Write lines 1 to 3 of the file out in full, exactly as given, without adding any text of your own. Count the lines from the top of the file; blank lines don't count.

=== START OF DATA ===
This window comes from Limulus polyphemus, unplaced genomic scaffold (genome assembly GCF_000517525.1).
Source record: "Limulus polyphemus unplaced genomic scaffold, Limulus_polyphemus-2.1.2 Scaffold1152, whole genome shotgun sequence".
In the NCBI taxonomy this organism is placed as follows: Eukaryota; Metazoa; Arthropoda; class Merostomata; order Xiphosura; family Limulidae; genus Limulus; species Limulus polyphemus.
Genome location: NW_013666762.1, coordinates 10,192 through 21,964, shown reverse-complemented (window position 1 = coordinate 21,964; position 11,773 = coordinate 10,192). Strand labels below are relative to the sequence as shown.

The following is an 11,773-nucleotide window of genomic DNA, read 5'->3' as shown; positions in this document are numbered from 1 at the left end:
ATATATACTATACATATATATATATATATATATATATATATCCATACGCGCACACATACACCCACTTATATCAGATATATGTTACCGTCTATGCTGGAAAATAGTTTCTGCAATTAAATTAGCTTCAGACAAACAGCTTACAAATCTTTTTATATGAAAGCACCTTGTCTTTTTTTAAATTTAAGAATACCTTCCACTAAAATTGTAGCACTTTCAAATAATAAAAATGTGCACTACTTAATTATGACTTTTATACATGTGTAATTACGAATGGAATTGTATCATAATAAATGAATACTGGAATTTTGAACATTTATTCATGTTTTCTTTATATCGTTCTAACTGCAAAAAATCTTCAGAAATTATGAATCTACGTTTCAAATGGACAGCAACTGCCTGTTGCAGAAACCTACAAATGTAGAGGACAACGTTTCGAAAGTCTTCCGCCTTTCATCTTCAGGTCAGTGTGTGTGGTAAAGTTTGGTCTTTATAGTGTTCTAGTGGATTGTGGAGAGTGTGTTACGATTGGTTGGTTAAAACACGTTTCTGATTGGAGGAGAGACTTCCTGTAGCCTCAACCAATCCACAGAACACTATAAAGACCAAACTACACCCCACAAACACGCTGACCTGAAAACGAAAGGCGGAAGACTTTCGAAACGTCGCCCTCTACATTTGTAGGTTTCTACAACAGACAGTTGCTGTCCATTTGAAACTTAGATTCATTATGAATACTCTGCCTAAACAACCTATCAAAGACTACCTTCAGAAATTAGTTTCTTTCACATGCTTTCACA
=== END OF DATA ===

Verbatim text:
This window comes from Limulus polyphemus, unplaced genomic scaffold (genome assembly GCF_000517525.1).
Source record: "Limulus polyphemus unplaced genomic scaffold, Limulus_polyphemus-2.1.2 Scaffold1152, whole genome shotgun sequence".
In the NCBI taxonomy this organism is placed as follows: Eukaryota; Metazoa; Arthropoda; class Merostomata; order Xiphosura; family Limulidae; genus Limulus; species Limulus polyphemus.